April 15, 2024

The theory of the dead Internet, explained

Have you heard of the dead internet theory? It has been gaining ground on the site formerly known as Twitter, now X.

What is the theory of the dead Internet?

The dead internet theory is the belief that the vast majority of internet traffic, posts, and users have been replaced by bots and AI-generated content, and that people no longer shape the direction of the internet.

The theory was floating around 4Chan in the late 2010s, but was solidified and amplified in 2021 after a long post describing the theory was published in a thread titled “Dead Internet Theory: Most of the Internet is Fake” , on the Agora Road forum. Macintosh Coffee.

Writing about the theory for The Atlantic, Kaitlyn Tiffany described the publication as the “ur text,” setting out the shape of the theory to come. Tiffany even managed to contact the original author, a Californian man who claimed to seriously believe the words she wrote.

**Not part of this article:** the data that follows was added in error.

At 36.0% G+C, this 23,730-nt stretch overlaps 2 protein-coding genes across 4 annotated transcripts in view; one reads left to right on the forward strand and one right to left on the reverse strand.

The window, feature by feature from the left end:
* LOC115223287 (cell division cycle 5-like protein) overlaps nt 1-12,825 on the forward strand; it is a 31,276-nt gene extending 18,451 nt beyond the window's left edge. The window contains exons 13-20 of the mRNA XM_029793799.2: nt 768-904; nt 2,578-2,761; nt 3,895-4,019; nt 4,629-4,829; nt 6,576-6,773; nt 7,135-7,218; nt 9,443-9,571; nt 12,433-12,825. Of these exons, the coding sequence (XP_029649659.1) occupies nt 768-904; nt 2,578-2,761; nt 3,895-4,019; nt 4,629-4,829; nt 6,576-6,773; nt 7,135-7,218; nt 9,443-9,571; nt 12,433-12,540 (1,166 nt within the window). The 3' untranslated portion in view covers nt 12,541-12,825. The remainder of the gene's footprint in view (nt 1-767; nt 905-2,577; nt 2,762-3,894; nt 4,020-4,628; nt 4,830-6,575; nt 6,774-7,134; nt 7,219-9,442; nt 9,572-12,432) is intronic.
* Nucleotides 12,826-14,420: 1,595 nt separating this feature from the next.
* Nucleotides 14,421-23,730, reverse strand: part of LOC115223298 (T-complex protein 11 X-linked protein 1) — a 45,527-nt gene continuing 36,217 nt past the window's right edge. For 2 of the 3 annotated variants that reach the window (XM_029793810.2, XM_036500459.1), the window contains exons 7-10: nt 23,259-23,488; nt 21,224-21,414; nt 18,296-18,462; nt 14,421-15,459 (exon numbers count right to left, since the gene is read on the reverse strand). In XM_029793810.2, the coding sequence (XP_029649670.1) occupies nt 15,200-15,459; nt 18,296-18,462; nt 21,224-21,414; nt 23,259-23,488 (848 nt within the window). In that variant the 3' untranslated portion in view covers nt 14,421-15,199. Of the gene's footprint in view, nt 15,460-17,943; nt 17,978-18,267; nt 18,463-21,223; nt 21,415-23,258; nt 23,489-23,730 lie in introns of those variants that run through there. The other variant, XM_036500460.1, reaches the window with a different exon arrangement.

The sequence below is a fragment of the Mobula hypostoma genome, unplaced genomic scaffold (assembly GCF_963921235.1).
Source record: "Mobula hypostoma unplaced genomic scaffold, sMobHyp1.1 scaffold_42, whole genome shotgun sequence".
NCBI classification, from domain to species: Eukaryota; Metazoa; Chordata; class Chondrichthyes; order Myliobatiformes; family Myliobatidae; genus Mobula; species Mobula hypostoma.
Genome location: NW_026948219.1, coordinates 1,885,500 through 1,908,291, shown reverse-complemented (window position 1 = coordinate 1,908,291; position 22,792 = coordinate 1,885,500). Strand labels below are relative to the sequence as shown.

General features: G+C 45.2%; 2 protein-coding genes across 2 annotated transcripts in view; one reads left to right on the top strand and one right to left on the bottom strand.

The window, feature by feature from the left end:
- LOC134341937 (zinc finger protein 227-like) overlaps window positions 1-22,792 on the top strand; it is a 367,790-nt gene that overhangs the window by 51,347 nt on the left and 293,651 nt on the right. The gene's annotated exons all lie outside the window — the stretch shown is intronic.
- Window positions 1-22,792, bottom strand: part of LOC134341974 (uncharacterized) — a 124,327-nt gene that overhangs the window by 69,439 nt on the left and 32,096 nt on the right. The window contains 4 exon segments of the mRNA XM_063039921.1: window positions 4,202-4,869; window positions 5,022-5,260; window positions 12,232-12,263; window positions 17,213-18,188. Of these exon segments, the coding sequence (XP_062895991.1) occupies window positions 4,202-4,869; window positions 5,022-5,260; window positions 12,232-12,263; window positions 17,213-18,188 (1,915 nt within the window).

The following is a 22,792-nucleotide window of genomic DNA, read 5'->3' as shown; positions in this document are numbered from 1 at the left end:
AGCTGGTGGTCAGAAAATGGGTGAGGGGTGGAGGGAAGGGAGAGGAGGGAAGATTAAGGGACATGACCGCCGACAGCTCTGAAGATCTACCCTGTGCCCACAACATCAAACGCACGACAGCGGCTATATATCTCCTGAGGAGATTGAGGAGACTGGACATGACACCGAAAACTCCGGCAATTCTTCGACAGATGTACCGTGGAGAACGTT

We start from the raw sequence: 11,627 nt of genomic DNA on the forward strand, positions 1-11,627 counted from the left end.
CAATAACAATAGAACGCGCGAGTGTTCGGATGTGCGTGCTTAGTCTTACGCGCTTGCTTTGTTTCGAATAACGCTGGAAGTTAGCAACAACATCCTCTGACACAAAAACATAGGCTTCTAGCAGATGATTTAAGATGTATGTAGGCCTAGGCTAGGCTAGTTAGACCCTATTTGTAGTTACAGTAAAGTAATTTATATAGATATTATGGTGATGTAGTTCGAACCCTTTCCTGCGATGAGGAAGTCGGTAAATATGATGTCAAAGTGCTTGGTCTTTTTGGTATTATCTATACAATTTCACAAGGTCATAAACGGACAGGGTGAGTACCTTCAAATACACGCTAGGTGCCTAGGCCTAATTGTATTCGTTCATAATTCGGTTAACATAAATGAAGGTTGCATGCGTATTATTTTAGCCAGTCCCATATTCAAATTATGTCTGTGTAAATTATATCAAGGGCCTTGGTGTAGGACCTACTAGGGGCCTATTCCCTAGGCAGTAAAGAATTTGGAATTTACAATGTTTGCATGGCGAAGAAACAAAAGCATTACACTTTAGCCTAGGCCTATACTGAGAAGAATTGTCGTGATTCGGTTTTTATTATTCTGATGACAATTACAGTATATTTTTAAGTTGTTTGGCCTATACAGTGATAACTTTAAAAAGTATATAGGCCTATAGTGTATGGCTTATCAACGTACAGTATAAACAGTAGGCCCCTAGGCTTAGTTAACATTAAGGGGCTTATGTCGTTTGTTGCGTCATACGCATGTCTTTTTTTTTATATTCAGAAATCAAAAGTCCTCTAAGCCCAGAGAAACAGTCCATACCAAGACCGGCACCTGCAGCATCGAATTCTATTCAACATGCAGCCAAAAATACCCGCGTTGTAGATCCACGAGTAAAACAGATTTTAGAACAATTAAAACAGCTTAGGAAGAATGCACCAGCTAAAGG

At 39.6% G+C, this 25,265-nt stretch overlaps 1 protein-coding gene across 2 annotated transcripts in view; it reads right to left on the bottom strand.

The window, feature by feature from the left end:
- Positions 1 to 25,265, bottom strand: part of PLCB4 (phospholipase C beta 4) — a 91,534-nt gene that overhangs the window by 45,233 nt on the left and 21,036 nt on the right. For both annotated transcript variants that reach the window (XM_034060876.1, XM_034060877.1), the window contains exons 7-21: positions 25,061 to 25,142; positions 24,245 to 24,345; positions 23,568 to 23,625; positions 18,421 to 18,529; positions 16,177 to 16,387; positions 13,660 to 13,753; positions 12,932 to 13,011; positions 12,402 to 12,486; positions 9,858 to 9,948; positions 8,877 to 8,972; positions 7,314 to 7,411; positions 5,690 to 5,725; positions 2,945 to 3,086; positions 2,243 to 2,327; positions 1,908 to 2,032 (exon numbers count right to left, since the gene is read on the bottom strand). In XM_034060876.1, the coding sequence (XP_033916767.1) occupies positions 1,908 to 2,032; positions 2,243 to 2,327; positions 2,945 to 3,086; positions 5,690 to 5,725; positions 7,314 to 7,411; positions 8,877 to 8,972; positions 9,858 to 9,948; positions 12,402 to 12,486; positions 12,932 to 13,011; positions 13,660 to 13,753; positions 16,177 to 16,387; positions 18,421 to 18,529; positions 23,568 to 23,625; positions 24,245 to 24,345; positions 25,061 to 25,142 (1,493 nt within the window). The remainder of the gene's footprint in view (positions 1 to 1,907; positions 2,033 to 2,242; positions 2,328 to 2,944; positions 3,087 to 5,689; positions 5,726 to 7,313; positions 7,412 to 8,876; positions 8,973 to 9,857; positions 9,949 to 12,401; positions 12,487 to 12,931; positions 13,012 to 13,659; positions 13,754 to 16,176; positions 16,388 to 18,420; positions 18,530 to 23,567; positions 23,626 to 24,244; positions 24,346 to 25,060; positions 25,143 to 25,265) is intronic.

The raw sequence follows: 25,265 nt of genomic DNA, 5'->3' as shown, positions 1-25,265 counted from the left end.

His post describes a feeling of unease, paranoia and loneliness, expressing deep disappointment in the state of the modern Internet. It suggests that AI has successfully drowned out most human activity online, transforming the Internet into a more controlled algorithmic form that exists only to sell products and ideas.

But the theory goes beyond simply condemning today’s Internet as boring corporate garbage: the post suggests that we rarely interact with real humans on the Internet, or even see posts created by them. He also delves into some strange ideas, suggesting that the popularity of the Raptor Jesus, Foul Bachelor Frog, and Pepe the Frog memes are evidence of an evolving shape-shifting AI life form.

The post was written in 2021, before the commercial launch of ChatGPT and before AI became such a hot topic (although it was always a topic of speculation and discussion). Now, the theory has become something of a meme and a semi-ironic description of the Internet.

Last week, the dead internet theory was widely cited after a post on X drew attention to the platform’s bot infestation.